Her mother’s paintings hung in the drawing room. They were admired by all who saw them for the first time. “Oh, how pretty!” people said, especially of Oranges and Lemons, a picture of children playing that game. Gwen could see this was true. Her mother drew figures well. The colors were vivid. There was life in the painting and yet it did not stay in her head. She had stood staring at it for a long time when no one else was in the room and then turned her back, and all that was in her mind’s eye was a vague impression of dresses and arms. Something was missing but she did not know what it was. She had asked Gus. He had said he did not know what she meant. She knew that he did but that either he could not say or he did not want to tell her.

Below, she heard the front door open and close. Their father was home from his office. The house seemed to breathe differently. Still sitting on the window seat, Gwen listened, raising her head like Mudge, stretching her neck as he stretched his. She must not move, must not betray her presence. The light, never strong on such a day, was fading. She liked the dimness, it made the room friendlier, as its bulging furniture was half-lost in the gloom. She heard her father’s voice below, and the striking of the grandfather clock, and then his footsteps, slow and measured on the stairs. He was going to see her mother. He would send Winifred away and spend half an hour with his wife, alone, and then they would be called to high tea where they would sit silently, eating and drinking. Their father would ask only the occasional question, and Thornton would reply. If their walk had been reported, there would be a lecture. Gus would have to say where they had been, and why. He would tell the truth. So long as he did not mention the Gypsies, it would not matter. They would all say they were sorry.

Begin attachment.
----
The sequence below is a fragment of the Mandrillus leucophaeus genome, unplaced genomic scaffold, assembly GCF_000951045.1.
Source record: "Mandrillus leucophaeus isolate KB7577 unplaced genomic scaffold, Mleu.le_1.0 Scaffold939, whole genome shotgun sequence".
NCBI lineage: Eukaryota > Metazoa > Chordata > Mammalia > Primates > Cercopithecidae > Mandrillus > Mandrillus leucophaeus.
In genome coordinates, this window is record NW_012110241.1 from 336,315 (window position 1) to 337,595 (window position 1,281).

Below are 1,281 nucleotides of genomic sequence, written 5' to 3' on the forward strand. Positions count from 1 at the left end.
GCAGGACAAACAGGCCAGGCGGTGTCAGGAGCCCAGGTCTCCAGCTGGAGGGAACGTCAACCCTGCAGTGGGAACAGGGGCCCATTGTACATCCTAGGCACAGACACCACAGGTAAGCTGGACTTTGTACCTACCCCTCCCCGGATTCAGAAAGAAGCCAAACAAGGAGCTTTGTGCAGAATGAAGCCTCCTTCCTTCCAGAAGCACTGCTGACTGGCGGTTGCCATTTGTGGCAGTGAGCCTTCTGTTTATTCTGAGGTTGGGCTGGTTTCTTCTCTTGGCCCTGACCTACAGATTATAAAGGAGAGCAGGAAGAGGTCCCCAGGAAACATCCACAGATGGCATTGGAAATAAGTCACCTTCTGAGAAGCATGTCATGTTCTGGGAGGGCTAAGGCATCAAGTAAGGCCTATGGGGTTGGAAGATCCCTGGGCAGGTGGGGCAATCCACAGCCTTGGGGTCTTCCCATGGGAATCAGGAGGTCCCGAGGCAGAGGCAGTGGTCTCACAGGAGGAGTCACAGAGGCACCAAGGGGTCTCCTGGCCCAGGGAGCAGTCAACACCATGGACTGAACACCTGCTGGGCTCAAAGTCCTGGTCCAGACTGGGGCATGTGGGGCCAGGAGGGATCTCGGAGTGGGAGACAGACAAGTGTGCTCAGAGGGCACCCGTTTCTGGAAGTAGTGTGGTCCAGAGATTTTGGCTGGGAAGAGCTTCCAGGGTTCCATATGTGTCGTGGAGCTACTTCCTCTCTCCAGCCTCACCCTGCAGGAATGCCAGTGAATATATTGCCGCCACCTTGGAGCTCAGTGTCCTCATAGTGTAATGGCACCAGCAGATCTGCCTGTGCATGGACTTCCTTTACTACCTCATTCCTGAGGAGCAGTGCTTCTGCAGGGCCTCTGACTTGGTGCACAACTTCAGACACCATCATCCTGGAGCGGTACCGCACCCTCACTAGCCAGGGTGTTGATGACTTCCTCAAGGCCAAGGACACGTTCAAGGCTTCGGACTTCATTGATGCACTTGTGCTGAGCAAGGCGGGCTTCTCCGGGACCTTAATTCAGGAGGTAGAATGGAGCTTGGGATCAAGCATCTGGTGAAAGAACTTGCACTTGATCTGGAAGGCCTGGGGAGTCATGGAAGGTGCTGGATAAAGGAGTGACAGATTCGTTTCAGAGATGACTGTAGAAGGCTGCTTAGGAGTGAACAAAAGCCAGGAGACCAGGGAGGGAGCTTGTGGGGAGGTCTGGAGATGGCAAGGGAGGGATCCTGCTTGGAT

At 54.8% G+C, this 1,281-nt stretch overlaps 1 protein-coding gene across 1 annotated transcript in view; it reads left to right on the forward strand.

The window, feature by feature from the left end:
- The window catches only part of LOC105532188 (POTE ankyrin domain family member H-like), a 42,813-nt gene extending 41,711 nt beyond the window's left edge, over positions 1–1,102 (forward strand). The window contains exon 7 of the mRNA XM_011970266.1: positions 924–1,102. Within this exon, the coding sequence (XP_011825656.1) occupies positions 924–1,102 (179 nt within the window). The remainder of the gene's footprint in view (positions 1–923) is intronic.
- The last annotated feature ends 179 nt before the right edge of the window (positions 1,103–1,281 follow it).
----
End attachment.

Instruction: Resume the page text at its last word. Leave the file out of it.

Winifred looked around the door. “Why are you in the dark, Gwen?” she whispered. Gwen did not reply. She got up from the window seat and followed Winifred down the stairs to the nursery where Gus was sprawled on the floor in front of the fire, drawing, and Thornton was turning over the pages of his atlas.

“Mama is going away,” Winifred said, “I heard Papa say so.” They all looked at her. She was pleased to be important and smiled at them.

“Nothing to smile about,” Gus said, “the aunts will come again.”

Thornton groaned and slammed his atlas shut. Gwen said nothing. It was always happening. Their mother would be too ill to get out of bed and then, when she seemed a little better and had come downstairs sometimes, she went away and the aunts came and everything changed, and there was nothing that could be done about it.

They waited at the table for their father to tell them what Winifred had already told them but he said nothing until the meal was over and then he cleared his throat. “Two pieces of information for you to digest while you digest your food,” he said. “One, your mama is going away for the sake of her health. Two, Aunt Rosina and Aunt Leah will come to be with you. You must all be obedient.”

None of them said anything. Gwen wanted to cry but if she wept in front of her father he would want to know why and he would keep her at the table to explain what she felt did not need to be explained. She bent her head and concentrated on her plate, tracing the flowery design over and over, forcing her eyes to follow the outline of the pink roses and up the green stems and around and around the prettily painted leaves decorating the rim. Her father was saying something else.

“When your mama returns, we will go to Broad Haven.”